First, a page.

In 1972, Henry Kissinger, paved the way for the normalization of US-China relations. The US national security adviser engineered a meeting between President Richard Nixon and Chairman Mao Zedong—a masterstroke of realpolitik. It peeled China away from the Soviet bloc, giving the US an edge in the Cold War.
More recently, President Donald Trump started a trade war against China and called Covid-19 the “kung flu.” President Joe Biden stuck with Trump’s tariffs and amplified them with sanctions on Chinese tech companies, confirming Beijing’s view that the US was attempting to block the economic rise of its rival.
In February 2022, days before Russian tanks rolled into Ukraine, President Xi Jinping and his Russian counterpart, Vladimir Putin, took a step that should be no surprise to the US. They declared a strategic partnership with “no limits.” The parallel is striking: Kissinger’s realpolitik drove a wedge between Beijing and Moscow. With Trump and Biden pivoting to unvarnished hostility, the alliance of US Cold War foes has been renewed.
For the US and its allies, China’s grabby mercantilism and authoritarian excesses demand a reply. Its “Made in China” policy is a state-sponsored attempt to seize control of the technologies of the future. Hundreds of thousands–perhaps more than a million—Uyghurs have been imprisoned in Xinjiang. Everyone from Norway, home to the Nobel panel that awarded the peace prize to a Chinese dissident, to Australia, which called for an inquiry into Covid’s origins, has found itself on the wrong end of Beijing’s economic sanctions.
The question for the US is what shape the response should take.
US policy toward China has evolved under its last three presidents. Barack Obama began a cautious pivot, still aiming at cooperation but taking a sterner stance on issues such as protecting intellectual property. Under Trump the shift from friend to foe was decisive, but the policy follow-through was—to put it generously—haphazard. Under Biden the animus remains, but the strategy is refined: targeted measures, coordination with allies and investment in boosting competitiveness at home.
Still, the US continues to view China through an angry red mist, operating under a set of misconceptions that makes it harder to get policy right. Perhaps that’s why Kissinger, recently celebrating his 100th birthday and still in action, meeting with Xi in July, said the world’s two great powers stand “at the top of a precipice,” with conflict over Taiwan “probable.”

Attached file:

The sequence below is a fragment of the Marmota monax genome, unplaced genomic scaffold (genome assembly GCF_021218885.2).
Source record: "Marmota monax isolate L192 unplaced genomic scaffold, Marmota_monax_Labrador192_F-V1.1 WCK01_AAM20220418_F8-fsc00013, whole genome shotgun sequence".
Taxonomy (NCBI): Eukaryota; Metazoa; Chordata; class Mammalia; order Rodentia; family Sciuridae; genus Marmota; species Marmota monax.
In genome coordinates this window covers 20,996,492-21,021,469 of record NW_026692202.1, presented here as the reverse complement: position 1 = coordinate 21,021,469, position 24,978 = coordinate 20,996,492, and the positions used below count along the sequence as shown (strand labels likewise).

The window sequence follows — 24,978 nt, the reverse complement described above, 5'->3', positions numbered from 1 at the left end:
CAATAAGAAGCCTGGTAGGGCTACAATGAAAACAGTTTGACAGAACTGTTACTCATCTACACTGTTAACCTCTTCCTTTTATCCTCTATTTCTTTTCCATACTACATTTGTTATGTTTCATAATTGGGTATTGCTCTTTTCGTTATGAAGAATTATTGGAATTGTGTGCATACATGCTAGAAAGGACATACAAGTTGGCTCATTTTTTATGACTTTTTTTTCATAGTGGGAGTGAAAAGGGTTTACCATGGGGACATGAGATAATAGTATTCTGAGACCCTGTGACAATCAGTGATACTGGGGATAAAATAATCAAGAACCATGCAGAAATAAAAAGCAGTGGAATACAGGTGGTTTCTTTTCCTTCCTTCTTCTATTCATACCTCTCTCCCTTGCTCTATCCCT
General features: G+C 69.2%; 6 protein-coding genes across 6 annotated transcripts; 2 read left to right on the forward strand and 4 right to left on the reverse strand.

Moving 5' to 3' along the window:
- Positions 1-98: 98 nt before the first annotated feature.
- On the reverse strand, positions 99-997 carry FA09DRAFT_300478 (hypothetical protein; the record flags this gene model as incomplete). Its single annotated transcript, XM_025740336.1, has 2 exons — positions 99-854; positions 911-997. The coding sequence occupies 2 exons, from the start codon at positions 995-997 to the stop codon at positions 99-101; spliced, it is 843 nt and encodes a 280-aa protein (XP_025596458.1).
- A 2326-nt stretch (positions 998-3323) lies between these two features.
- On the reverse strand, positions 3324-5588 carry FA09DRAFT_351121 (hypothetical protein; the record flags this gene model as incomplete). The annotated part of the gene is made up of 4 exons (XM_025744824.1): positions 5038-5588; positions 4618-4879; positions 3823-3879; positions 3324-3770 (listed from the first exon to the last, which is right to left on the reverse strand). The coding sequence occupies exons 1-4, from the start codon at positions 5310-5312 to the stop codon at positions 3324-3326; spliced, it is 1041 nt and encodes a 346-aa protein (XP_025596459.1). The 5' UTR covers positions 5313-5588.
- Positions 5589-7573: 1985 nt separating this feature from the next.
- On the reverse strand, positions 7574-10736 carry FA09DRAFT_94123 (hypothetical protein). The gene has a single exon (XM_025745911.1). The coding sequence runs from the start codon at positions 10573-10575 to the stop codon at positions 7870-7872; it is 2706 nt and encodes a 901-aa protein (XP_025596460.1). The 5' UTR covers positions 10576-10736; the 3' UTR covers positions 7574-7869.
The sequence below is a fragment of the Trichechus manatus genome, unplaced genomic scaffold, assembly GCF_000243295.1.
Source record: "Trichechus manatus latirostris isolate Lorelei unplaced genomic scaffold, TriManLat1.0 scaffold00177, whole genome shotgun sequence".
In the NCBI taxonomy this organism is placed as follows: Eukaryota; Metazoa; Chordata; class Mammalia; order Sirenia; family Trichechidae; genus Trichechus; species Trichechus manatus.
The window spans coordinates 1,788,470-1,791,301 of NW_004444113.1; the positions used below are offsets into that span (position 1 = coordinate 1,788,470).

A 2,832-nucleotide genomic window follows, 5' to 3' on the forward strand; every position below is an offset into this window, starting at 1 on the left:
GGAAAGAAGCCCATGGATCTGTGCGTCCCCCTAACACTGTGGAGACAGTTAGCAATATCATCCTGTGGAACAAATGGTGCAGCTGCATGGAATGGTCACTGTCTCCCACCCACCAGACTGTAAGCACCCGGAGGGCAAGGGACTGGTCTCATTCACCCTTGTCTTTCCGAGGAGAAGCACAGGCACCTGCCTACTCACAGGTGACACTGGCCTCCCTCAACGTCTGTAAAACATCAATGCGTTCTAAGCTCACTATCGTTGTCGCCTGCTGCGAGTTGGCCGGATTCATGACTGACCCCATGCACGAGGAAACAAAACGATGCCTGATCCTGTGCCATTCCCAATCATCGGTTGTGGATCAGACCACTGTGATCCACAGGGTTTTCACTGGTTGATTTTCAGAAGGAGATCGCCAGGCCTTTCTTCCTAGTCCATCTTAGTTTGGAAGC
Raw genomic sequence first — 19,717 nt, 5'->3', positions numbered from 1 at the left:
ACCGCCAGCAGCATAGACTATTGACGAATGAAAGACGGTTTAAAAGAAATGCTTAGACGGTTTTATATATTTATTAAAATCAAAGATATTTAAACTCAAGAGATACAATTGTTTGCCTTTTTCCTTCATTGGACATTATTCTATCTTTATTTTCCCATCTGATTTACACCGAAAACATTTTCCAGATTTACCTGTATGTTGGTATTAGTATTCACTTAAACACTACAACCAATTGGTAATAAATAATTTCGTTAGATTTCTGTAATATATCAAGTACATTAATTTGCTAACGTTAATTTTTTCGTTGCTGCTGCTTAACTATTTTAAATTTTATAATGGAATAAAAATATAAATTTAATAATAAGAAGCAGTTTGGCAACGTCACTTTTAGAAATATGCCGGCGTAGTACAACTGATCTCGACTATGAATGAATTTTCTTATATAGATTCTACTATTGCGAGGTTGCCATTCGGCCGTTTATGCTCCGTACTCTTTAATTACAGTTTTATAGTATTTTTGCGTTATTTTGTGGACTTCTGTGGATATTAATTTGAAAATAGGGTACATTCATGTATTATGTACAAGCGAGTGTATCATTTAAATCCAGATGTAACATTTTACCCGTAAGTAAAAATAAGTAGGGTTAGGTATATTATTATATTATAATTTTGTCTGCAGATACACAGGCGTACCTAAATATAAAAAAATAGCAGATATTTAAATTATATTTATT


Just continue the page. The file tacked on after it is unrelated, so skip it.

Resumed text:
Here are the three big things the US gets wrong on China:
First, while many outcomes are possible, China is neither about to collapse nor about to take over the world. True, there are serious structural problems. Real estate and industry are overbuilt. Paying for that excess meant China took on a lot of debt. A shrinking population and fracturing relations with the US complete China’s set of similarities with Japan at the end of its own economic miracle in 1989.
At the same time, Japan didn’t stop growing until its average income converged with that of the US. China’s gross domestic product per capita is just a quarter of the US level, and if there’s one thing the country’s policymakers are demonstrably good at, it’s planning a path up the ladder from low to high income.
In its base case, Bloomberg Economics predicts China will steady its 2023 slump and institute enough economic reform to sustain roughly 4% annual growth to the end of the decade. In that scenario it would overtake the US as the world’s largest economy in the early 2030s but never gain a substantial lead. In a more pessimistic take, China’s growth slows to 2% and never surpasses that of the US.
That means the US will have to recalibrate its China policy for the long term. Trying to get an edge by demanding concessions at China’s moments of economic weakness—as Trump did during the trade war—isn’t going to work. Short-term moves that give China an excuse to change the facts on the ground to its advantage—such as then-House Speaker Nancy Pelosi’s August 2022 trip to Taiwan—aren’t a good idea either.
Second, the US sees an increase in repression in recent years that demands a response. The reality is that there’s more continuity than change in China’s social controls, and China views shifts in the US position as cynically self-serving.
From Hong Kong to Xinjiang, examples of draconian controls aren’t hard to find. China’s leaders, though, recall that the US and its allies have in the past ignored authoritarian excess when it’s been in their strategic interest or forgotten about it when it was in their economic interest.